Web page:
Issues with campus recruiting. Where do I start?
Last year, I graduated from a large public university and accepted a job offer after going through what felt like a torturous campus recruiting process. A lot of the frustration with the process stemmed from companies’ contrived efforts to reach “millennials.” In part one of this post, I’ll outline popular tactics that don’t resonate with graduating seniors and how millennials wished campus recruiters would interact with us. Enjoy!
First, let me qualify myself as a millennial.
In all seriousness, millennials are known for wanting purposeful and varied work. The transition into the working world is difficult as the previous 16+ years were dominated by a wide-ranging education. Graduating seniors must consider precisely what they want to be doing and exactly where they want to be doing it all in the final months of “the greatest four years of your life.”
When I graduated, I applied to over 40 positions before I finally found the right fit. This number may seem kind of high until you consider my close friend (and Ivy League grad) who kept an Excel document with every company to whom he applied. His final number? 152 applications.
Despite dedicated campus budgets and recruiting teams, companies allocate funds more to talent attraction and less to creating a fair and fast interview process. Certainly, there is a need for talent attraction, as feeling excited about your future employer is important before accepting a job offer. However, talent attraction efforts are often used too early in the process and not when the real convincing needs to take place.
The other critical issue with talent attraction on campus, and what we will focus on today are campus recruiting tactics that come off as super inauthentic.
Please, please, please no more cheap, colored wayfarers with your company’s name on the side. And nobody wants to wear an oversized tank top that has your logo on the front. Rather than leaving the career fair with a bag full of cheap “swag,” Millennials would much prefer to leave with a good understanding of several companies and a few interviews set up for the next day.If you are going to bring “swag,” more is not better. Rather than investing in a few cheap items, really consider what college students might find useful and just bring a lot of that one item. For example, the best piece of swag I ever got was coffee creamer (cheers to you, Coffee Mate.)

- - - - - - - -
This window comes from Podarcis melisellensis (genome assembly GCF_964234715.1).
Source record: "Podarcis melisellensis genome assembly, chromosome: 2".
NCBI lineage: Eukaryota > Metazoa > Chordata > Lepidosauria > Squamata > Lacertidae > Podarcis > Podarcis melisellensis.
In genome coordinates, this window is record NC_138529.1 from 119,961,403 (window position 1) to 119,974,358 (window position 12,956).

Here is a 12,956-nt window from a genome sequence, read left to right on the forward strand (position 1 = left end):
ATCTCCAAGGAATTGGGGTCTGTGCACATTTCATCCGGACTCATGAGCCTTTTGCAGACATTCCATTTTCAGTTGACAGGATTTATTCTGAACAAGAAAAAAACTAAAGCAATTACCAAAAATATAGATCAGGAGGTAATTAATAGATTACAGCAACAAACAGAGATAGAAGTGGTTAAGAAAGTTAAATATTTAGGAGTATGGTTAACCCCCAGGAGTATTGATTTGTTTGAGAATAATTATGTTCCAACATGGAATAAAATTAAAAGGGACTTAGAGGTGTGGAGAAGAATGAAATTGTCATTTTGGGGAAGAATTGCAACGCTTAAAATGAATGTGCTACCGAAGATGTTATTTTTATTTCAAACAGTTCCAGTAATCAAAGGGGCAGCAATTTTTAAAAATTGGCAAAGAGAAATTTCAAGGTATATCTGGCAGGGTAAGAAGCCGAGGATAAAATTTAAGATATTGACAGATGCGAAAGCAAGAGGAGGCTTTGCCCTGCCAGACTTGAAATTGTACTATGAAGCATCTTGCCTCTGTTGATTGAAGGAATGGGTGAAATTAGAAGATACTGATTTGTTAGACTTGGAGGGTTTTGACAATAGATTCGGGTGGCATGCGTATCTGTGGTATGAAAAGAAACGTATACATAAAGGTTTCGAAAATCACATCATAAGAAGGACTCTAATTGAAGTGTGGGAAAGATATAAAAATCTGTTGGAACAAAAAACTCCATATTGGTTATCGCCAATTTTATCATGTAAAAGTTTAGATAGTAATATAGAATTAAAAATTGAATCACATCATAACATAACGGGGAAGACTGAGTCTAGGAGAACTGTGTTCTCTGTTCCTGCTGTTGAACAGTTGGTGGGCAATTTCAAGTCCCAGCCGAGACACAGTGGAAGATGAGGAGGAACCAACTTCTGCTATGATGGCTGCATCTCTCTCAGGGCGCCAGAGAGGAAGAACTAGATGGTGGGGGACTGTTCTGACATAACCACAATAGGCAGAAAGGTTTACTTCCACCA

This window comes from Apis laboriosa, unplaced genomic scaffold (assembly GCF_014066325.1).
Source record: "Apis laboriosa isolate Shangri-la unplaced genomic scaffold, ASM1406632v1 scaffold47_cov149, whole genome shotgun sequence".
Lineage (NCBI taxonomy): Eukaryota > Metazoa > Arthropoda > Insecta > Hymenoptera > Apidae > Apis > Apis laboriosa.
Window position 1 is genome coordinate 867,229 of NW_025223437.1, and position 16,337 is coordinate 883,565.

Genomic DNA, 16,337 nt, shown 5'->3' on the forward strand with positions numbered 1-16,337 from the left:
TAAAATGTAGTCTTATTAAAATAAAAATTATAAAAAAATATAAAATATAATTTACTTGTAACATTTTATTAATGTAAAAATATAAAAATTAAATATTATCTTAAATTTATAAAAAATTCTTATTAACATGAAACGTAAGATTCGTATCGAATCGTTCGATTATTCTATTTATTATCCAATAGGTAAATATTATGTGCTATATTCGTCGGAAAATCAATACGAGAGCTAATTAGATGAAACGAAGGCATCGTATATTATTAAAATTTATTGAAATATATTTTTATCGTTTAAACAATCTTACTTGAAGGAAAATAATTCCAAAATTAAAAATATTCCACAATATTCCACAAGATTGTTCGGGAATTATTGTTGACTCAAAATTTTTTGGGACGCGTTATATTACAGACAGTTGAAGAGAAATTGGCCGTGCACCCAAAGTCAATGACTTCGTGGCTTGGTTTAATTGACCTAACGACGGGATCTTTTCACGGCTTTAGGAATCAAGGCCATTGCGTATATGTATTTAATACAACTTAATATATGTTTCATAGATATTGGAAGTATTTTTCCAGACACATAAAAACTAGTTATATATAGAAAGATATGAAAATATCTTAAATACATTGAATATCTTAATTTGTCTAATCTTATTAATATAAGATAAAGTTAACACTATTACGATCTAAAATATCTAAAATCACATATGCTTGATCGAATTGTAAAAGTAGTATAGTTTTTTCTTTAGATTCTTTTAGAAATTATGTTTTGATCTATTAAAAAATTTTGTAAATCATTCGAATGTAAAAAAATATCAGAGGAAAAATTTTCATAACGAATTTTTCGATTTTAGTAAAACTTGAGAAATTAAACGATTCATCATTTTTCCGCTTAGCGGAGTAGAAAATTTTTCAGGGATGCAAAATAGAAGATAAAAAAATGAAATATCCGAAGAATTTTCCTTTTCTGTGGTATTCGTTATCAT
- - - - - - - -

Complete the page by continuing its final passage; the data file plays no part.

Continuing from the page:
A very common talent attraction method which, if done incorrectly, can damage your employer brand is a swanky off-campus event. Look, no college student is ever going to turn down a free meal, especially if that meal is the most luxurious thing they’ve eaten since the last time their parents were in town.
“Like dating, candidates are more likely to speak negatively about the company that never called back.”
However, there are two main mistakes I’ve seen with dinners like these that come back to hurt companies.The first is inviting candidates you aren’t seriously considering. If you invite 200 students to a fancy dinner in a banquet hall, but you can only consider 100 of them, all you are doing is crowding the field for the legitimate candidates. I went to one waterfront steakhouse dinner where candidates outnumbered actual employees at my table by 10-1. Hard to imagine that the top candidates didn’t feel turned off by the lack of exclusivity and having to battle for attention.
The second mistake is not having a next step after the swanky dinner. Hey, I might have been in that second group of 100 who the company wasn’t seriously considering, but I never had an interview after that dinner (I promise I didn’t eliminate myself by dancing on the tables). Like dating, candidates are more likely to speak negatively about the company that never called back than about the one who never invited them at all.
This is pretty similar to “swag” but still deserves more color. Yes, millennials use Snapchat, and yes, we are typically the driving force behind slang like “bae” or “noms.” But that does not mean we want that side of our lives involved also in our professional lives. Instead of trying to use technologies like Snapchat in a contrived way for recruiting, consider why we like these types of technologies. It’s the speed, the ease of use, and instant feedback. Those elements are more pertinent than the actual use of that technology.With slang, just don’t try or you could turn out like this unfortunate Recruiter.
“Give me a fair chance to prove how I could help your team.”
Instead of trying to emulate 22-year old graduating seniors, attract young candidates by acting like someone we would want to be in 10-15 years. And give me a fair chance to prove how I could help your team, not sunglasses I will throw away later that day.
In Part 2, we’ll highlight two other common campus recruiting mistakes and what candidates are actually hoping for.